ADAPTATION OF ATTENUATED TOTAL INTERNAL REFLECTANCE INFRARED MICROSPECTROSCOPY TO FLOW INJECTION AND SEPARATION TECHNIQUES
This dissertation presents investigations into the use of single-bounce attenuated total internal reflection (ATR) infrared (IR) microspectroscopy as a detector for analytes in solution. The detection of analytes in nonmoving (static) solutions, flow injection, and separation systems are presented. Detection limits of succinylcholine chloride in water are shown to be as low as 21 ppm. A small sampling volume (180 fL) is important in reducing band broadening, and improving mass detection limits in low flow environments. Flow injection measurements demonstrate that the flow rate, injection volume, capillary diameter, and internal reflectance element (IRE) capillary separation distances are important. Improved analyte selectivity over traditional spectroscopic techniques is evaluated using high-performance liquid chromatography, capillary electrophoresis (CE), and polymer-mediated CE. Background electrolyte concentration has been found to play a large role in separation resolution and peak characteristics, which in turn affects infrared spectral quality. The choice of detector, and the preconcentration of analytes in solution using a reverse phase coating applied to a zirconia sol-gel, can have a large effect on detection limit. Future directions that reduce the detection limit, set-up time, and the creation of an infrared integrated cell are outlined. Finally, undergraduate analytical and physical chemistry labs are presented using modular spectrometers to construct UV/Vis, fluorescence, Raman, and atomic emission instruments.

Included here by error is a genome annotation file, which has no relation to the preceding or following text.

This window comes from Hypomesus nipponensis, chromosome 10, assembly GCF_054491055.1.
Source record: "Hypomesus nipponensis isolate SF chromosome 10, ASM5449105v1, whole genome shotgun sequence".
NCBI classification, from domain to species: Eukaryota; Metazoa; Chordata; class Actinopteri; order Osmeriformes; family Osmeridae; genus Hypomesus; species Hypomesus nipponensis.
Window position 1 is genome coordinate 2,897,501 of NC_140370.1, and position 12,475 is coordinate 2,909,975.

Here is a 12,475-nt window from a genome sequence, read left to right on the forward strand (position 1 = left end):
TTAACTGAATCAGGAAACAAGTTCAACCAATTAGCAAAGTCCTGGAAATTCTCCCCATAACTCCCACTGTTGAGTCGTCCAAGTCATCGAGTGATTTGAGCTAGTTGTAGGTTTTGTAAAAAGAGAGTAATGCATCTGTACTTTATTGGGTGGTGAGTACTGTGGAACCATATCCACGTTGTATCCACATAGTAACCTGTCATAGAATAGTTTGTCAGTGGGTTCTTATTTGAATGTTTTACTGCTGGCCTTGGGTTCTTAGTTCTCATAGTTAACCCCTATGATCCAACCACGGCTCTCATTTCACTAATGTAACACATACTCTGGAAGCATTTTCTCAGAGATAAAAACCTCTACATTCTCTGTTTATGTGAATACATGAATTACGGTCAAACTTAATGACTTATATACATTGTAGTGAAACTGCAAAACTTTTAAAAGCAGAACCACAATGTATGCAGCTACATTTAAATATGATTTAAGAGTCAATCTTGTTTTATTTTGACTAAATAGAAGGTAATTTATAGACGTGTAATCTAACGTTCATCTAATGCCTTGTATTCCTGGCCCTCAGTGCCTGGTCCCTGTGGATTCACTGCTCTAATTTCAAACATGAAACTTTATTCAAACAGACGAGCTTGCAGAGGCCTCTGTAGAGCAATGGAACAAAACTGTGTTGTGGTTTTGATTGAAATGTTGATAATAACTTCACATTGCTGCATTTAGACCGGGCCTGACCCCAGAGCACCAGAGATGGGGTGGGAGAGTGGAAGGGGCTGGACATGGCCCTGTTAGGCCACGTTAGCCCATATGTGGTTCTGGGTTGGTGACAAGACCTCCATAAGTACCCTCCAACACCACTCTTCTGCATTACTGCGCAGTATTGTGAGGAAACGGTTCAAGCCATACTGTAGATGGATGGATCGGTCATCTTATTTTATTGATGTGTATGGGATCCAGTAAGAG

School Location:USA - Ohio
Source Type:Master's Thesis
Keywords:infrared microspectroscopy capillary electrophoresis high performance liquid chromatography attenuated total internal reflectance
Date of Publication:01/01/2004